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  1. #1

    Sourcing Green/Black Net Hammock

    I'm looking for an on-line source for a dark coloured synthetic net hammock with no spreader bars.

    I can buy white ones anywhere, but I'd like OD green or black. I want to hang very unobtrusively in a jungle. I have done a reasonable forum and internet search and failed to fine one.

    Of course I'd buy one from a member, but I need it soon.

    Thanks,

    Dan

    Additional keywords for search index: string rope olive drab polyester

  2. #2
    Senior Member
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    Check out Warbonnetguy's thread. He's taking orders and he has one that is black. The Black Bird has the net attached, and no spreader bars. He might work with you to get it to you quickly.
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  3. #3
    Senior Member NCPatrick's Avatar
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    Could you dye a white one that meets your needs?


    "Civilization is the limitless multiplication of unnecessary necessities."
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  4. #4
    I apologise. I am looking for a string hammock. I find them cheaper, lighter, simpler and more durable than a fabric hammock, cooler in summer and warmer in winter (the mesh 'quilts' the insulation, but doesn't compress it across a wide continuous area.)

    I was under the impression I couldn't dye the polyester/nylon my hammock is made of.

  5. #5
    Senior Member dblhmmck's Avatar
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    I have successfully dyed tubular nylon webbbing. The dye that I used required it to be heated, which can be done on the stove top (but I used a crock-pot and let it stew for 20 minutes or so). Anyway the point is that the heat helps the dye permeate. It might be worth a try to buy some cheap fabric dye, and give it a test.

    Oh, I must also admit that in a few months the colors did fade to about half of the original intensity. Also I was dying over an existing color (Yellow) with a Blue dye to achieve Green. I would imagine that starting with white would give better results. Plus the more open weave of most ordage as compared to the dense weave of tubular webbing should allow it to accept more dye- but I am only guessing.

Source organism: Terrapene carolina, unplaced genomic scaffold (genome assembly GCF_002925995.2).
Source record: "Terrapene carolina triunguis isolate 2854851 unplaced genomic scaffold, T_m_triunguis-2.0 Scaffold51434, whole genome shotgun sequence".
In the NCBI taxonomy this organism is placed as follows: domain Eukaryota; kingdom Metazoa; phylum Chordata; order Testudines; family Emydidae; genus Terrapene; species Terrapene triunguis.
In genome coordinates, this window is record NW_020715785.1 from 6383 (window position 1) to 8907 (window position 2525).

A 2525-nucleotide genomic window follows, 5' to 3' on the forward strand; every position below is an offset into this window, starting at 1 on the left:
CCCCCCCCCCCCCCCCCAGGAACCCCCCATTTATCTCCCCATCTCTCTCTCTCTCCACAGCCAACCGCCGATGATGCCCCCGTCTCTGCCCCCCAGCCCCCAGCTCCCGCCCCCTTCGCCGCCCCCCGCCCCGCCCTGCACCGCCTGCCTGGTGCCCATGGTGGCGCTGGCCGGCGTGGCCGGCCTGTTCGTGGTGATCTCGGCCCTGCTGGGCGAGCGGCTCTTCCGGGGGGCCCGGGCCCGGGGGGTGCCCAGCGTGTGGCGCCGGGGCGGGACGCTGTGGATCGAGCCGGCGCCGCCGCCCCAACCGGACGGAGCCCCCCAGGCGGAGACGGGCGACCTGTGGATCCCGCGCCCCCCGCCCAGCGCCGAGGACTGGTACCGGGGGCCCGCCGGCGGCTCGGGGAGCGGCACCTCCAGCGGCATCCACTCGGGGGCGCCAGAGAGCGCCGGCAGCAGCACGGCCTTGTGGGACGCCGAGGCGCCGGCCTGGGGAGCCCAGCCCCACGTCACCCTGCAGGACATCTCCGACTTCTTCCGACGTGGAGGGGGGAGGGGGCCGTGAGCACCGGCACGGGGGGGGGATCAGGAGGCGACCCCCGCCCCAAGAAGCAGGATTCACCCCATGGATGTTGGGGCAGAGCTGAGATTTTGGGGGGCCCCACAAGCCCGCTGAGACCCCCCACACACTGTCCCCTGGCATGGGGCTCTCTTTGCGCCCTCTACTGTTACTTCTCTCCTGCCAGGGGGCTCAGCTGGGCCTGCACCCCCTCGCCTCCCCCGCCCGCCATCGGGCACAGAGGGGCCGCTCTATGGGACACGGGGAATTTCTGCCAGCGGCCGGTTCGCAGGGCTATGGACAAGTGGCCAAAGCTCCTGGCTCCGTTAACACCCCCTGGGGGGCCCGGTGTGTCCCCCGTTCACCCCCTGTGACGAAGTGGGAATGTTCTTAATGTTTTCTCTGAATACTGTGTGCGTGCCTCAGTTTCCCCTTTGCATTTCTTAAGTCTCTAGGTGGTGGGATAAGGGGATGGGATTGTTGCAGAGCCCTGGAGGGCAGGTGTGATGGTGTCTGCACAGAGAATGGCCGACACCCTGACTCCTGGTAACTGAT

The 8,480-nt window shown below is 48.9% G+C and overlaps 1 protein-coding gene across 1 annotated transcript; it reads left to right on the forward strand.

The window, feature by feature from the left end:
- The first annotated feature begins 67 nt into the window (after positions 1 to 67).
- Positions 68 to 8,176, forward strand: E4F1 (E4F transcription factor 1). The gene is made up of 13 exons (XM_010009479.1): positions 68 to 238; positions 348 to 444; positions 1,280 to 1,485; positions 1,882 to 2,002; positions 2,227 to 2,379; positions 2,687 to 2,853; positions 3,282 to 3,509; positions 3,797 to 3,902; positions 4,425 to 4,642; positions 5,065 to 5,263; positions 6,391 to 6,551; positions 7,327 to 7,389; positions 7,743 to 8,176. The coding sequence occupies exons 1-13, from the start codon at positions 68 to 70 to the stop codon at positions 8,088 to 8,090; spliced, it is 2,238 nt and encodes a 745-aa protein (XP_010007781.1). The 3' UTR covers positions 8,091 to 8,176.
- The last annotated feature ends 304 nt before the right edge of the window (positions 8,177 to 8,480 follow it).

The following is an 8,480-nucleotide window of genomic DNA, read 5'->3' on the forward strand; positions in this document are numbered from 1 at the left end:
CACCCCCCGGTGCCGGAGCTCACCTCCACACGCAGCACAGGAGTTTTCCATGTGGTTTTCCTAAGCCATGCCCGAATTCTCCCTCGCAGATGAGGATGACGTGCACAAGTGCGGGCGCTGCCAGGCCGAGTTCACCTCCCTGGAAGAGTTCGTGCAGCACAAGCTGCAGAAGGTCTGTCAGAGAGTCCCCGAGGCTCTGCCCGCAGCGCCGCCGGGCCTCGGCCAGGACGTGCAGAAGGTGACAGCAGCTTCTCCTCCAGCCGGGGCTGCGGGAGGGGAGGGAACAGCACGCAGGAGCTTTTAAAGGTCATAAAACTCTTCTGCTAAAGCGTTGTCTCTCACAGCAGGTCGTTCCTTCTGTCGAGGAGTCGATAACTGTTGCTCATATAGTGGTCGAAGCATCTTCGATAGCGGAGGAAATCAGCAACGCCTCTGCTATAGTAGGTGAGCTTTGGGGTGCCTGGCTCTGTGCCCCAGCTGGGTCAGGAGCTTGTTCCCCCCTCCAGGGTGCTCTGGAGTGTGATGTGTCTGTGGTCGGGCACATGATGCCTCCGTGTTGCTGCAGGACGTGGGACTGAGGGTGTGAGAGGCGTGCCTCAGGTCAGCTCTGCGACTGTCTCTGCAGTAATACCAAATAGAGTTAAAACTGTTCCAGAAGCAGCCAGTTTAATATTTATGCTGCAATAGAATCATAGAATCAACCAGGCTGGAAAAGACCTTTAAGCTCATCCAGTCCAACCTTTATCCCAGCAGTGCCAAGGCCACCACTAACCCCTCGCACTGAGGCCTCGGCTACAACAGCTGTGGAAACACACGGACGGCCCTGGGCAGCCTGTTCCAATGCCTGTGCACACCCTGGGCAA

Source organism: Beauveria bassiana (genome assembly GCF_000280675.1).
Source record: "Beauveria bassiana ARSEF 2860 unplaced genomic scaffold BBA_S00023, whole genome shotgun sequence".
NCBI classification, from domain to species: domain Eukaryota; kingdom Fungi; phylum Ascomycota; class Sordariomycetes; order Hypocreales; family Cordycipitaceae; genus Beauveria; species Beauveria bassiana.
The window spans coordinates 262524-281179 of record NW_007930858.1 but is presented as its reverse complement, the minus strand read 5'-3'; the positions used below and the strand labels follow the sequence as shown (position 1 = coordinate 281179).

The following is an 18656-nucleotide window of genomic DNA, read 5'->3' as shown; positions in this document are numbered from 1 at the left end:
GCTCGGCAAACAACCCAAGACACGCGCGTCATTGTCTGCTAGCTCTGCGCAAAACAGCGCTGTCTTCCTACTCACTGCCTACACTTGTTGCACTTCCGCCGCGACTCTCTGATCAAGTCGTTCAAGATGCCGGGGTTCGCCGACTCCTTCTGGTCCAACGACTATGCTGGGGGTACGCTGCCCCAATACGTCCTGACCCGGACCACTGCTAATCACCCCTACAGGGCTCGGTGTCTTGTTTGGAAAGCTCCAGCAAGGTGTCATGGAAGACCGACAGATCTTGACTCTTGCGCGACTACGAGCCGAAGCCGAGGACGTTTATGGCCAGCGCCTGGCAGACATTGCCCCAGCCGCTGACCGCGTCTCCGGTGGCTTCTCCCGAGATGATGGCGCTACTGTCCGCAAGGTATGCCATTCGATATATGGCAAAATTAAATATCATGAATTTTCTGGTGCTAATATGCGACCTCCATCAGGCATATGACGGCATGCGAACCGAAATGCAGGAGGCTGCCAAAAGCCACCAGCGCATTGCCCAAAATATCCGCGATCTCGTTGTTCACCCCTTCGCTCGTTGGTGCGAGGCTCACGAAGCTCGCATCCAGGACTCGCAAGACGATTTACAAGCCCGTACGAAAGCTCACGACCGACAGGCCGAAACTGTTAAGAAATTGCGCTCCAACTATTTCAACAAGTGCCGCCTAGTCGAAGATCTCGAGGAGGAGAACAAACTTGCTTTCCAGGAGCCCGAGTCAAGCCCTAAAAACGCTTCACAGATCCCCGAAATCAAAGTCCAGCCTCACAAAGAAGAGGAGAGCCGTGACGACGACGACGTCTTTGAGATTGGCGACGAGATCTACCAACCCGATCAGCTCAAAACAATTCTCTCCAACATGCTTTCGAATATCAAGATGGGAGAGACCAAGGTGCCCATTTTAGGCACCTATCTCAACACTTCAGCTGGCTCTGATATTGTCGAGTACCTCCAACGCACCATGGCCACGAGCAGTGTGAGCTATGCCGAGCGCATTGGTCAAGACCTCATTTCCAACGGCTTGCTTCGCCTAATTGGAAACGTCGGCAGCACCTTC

BTW, a very interesting point you make about netting hammocks being warmer due to less compression of insulation...making mental note to self...
    "Better living through Hammockry"

  6. #6
    Quote Originally Posted by dblhmmck View Post
    BTW, a very interesting point you make about netting hammocks being warmer due to less compression of insulation...making mental note to self...
    The larger the mesh, the less the comfort, but the better the heat retention. I find it works best with my down sleeping bag which has a thin synthetic covering.

    I am currently preparing a goretex bivi bag and sleeping bag for a camping trip. The plan is still to hang, but this arrangement allows for a reasonably comfortable overnight if two suitable trees can't be found.

    I will have a go with some fabric dye.

  7. #7
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    ZDP
    If you don't mind the trouble of tying two sheet bends, look at camo netting from mil surplus stores/internet. The polyester camo netting has been plenty strong for my 220#. 10 feet of net and two 10-12 foot pieces of 1.5 inch polypro webbing and you will be in business.

    This webbing is not "string" but instead a mesh with 1/8" holes. The only problem I have had with it is mosquitoes biting through it.

    If you are looking for true "string" check out fishing nets. You can get black nets in the size you need from: http://gourock.com/netting.html
    You can still use a sheet bend for the ends. It is much easier and stronger than trying to use multiple strings.

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